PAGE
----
Supremely Speculative — SCOTUS Talk Gets DC In A Lather

President Obama is getting this close to making his Supreme Court selection to fill the vacancy left by the retirement of Justice John Paul Stevens, so we know what that means — Washington is in a tizzy about when and how and who will be his choice.

Politico’s Mike Allen set the Internet aflame this morning by reporting in his Playbook newsletter that the nomination would definitively come on Monday and with a strong suggestion it would be Solicitor General Elena Kagan. Is the report accurate? I asked the White House.

“In a word? No,” an aide told me.But the White House added to that speculation about Kagan by sending out defensive talking points about her record on diversity while serving as dean of the Harvard law school.

All we really know is that Obama has met in person with at least four candidates in person and could make his choice at any moment from a longish short list (detailed here), but with a wide-open schedule today, it’s definitely possible he’s having more meetings before the decision is made.

From Press Secretary Robert Gibbs on down, everyone in the West Wing is being dodgy, saying only that Obama is close to his decision and that the announcement could happen any moment. (But given the good economic news, today is looking less-and-less likely.)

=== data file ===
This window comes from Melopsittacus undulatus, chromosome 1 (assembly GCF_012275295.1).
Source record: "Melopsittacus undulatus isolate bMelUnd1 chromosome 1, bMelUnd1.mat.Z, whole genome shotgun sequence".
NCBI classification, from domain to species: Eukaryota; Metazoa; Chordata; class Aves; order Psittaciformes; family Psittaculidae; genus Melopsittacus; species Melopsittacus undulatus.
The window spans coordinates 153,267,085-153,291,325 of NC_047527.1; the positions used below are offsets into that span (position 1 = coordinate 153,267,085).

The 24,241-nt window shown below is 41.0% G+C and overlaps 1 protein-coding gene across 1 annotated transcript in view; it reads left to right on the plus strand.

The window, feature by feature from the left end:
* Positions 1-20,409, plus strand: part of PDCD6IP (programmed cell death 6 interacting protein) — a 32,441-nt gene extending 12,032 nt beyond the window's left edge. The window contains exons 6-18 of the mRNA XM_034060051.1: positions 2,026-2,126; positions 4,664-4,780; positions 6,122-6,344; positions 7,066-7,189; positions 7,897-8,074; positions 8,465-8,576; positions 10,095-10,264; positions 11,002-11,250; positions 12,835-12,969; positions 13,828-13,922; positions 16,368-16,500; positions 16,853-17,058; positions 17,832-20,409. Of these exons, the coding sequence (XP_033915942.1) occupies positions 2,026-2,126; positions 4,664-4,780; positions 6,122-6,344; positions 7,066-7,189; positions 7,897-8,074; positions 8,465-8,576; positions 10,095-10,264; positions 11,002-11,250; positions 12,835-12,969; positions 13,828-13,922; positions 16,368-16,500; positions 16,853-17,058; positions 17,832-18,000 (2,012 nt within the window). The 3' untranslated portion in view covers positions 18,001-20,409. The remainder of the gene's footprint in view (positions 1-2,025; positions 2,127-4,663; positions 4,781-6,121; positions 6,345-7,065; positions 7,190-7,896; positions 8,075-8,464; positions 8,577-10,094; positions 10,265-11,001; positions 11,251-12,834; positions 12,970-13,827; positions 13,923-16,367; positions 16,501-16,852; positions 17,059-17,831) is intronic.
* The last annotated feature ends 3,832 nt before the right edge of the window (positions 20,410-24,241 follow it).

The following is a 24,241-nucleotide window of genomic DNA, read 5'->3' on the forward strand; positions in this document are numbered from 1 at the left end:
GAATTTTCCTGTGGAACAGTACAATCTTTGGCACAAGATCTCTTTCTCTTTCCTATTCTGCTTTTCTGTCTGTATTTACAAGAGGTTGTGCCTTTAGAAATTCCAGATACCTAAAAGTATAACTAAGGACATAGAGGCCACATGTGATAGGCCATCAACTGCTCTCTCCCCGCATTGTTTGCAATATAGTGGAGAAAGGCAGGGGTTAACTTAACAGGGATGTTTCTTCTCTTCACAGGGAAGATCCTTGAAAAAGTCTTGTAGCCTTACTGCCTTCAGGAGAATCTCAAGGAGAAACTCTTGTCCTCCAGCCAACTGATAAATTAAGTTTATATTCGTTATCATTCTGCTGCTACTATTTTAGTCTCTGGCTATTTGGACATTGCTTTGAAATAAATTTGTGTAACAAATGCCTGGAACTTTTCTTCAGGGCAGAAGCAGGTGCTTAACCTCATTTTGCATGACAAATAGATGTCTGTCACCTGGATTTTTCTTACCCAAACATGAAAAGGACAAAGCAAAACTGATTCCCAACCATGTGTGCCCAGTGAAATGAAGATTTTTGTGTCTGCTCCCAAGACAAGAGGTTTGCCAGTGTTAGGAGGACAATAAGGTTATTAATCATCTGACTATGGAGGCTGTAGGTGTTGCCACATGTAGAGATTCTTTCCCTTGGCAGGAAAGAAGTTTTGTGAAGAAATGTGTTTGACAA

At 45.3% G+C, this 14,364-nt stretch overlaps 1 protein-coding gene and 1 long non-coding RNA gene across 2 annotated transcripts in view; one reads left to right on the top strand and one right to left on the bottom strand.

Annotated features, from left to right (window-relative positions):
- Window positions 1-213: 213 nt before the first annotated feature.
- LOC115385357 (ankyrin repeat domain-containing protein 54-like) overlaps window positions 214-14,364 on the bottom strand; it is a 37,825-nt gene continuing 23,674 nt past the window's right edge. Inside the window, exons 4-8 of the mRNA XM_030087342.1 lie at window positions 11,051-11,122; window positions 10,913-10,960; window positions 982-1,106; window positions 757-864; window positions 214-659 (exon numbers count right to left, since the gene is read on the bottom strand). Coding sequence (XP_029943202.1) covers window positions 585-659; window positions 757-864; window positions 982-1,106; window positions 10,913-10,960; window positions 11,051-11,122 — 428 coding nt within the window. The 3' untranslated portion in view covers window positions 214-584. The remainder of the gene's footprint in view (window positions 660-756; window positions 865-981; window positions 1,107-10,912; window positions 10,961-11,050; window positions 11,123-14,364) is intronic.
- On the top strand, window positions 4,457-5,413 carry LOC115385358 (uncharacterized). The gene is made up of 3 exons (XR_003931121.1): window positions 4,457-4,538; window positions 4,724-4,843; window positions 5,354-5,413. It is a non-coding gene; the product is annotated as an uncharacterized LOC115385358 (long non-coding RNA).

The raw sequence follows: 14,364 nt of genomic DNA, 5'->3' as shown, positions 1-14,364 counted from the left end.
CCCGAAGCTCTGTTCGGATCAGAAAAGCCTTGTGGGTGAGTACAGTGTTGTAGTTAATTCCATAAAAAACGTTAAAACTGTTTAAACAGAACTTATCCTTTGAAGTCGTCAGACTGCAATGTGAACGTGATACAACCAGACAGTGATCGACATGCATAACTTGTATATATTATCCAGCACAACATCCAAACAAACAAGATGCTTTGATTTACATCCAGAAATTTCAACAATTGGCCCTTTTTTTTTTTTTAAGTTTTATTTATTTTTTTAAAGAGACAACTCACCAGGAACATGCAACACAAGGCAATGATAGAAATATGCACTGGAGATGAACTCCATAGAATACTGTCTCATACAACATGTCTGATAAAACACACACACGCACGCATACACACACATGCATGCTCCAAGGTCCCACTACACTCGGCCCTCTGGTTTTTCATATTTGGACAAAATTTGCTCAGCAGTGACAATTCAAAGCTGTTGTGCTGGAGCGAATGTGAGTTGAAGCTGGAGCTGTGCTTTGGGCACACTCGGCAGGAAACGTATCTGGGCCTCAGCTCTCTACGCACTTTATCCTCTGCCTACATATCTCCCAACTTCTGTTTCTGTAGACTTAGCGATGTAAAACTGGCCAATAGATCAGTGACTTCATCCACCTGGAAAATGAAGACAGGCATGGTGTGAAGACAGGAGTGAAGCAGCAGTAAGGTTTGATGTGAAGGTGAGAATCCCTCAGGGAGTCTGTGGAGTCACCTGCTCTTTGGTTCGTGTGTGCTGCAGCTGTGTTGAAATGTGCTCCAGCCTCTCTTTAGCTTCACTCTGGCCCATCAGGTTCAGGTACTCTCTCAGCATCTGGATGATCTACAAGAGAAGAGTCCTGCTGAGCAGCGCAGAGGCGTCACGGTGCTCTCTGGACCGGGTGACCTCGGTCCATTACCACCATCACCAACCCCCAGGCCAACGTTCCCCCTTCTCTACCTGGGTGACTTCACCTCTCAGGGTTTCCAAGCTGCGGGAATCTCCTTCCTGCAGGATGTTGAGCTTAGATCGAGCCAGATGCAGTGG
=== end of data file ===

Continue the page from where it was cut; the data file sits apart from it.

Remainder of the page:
Over at ABC’s “The Note” political tipsheet, Rick Klein writes the “smart money [is] on early next week” and offers a little scoop that MoveOn, Alliance for Justice and People for the America Way plan to run this ad in the Washington Post next week.

NBC’s First Read doesn’t mention the court selection at all.

“Every day is a possibility,” Gibbs said in his briefing yesterday after mocking reporters wanting every last detail.

Allen attempted to deliver those details in Playbook today, even suggesting that the West Wing could “leak the pick to AP’s Ben Feller,” who broke the Sonia Sotomayor news last spring, on Sunday night. Allen also carefully worded his item to say “look for it to be Solicitor General Elena Kagan,” an unsourced report that a judicial interest group used to send out a press release bashing Kagan.

Of course, it could very well be her, and Monday remains a strong possibility. Or not.